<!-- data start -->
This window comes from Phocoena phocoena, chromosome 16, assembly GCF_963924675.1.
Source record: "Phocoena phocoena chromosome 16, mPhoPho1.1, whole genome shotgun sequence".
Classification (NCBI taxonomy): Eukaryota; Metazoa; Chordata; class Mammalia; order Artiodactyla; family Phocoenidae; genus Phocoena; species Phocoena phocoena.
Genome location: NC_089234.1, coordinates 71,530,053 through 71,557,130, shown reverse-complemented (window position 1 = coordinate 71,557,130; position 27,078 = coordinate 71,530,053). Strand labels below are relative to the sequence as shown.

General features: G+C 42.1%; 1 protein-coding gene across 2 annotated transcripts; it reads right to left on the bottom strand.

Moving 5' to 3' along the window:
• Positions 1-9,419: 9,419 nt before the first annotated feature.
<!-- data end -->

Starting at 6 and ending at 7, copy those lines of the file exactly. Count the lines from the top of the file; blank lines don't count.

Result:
Moving 5' to 3' along the window:
• Positions 1-9,419: 9,419 nt before the first annotated feature.